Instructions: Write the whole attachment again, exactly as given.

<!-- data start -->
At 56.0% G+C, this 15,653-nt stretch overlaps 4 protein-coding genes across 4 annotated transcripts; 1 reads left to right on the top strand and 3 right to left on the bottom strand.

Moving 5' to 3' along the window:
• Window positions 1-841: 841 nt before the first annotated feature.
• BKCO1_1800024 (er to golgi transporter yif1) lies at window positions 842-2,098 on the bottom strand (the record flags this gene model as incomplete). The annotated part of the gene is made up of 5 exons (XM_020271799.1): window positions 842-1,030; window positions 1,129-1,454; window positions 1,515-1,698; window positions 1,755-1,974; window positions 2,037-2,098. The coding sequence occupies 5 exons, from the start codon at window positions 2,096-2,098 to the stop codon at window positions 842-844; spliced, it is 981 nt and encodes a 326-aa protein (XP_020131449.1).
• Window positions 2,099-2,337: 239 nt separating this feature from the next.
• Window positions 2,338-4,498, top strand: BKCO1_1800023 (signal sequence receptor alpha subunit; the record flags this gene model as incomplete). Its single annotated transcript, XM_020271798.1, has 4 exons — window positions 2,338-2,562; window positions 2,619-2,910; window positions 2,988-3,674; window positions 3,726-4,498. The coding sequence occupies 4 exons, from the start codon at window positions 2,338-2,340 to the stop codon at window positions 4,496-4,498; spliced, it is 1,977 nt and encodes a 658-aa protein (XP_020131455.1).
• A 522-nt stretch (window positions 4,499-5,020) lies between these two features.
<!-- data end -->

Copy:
At 56.0% G+C, this 15,653-nt stretch overlaps 4 protein-coding genes across 4 annotated transcripts; 1 reads left to right on the top strand and 3 right to left on the bottom strand.

Moving 5' to 3' along the window:
• Window positions 1-841: 841 nt before the first annotated feature.
• BKCO1_1800024 (er to golgi transporter yif1) lies at window positions 842-2,098 on the bottom strand (the record flags this gene model as incomplete). The annotated part of the gene is made up of 5 exons (XM_020271799.1): window positions 842-1,030; window positions 1,129-1,454; window positions 1,515-1,698; window positions 1,755-1,974; window positions 2,037-2,098. The coding sequence occupies 5 exons, from the start codon at window positions 2,096-2,098 to the stop codon at window positions 842-844; spliced, it is 981 nt and encodes a 326-aa protein (XP_020131449.1).
• Window positions 2,099-2,337: 239 nt separating this feature from the next.
• Window positions 2,338-4,498, top strand: BKCO1_1800023 (signal sequence receptor alpha subunit; the record flags this gene model as incomplete). Its single annotated transcript, XM_020271798.1, has 4 exons — window positions 2,338-2,562; window positions 2,619-2,910; window positions 2,988-3,674; window positions 3,726-4,498. The coding sequence occupies 4 exons, from the start codon at window positions 2,338-2,340 to the stop codon at window positions 4,496-4,498; spliced, it is 1,977 nt and encodes a 658-aa protein (XP_020131455.1).
• A 522-nt stretch (window positions 4,499-5,020) lies between these two features.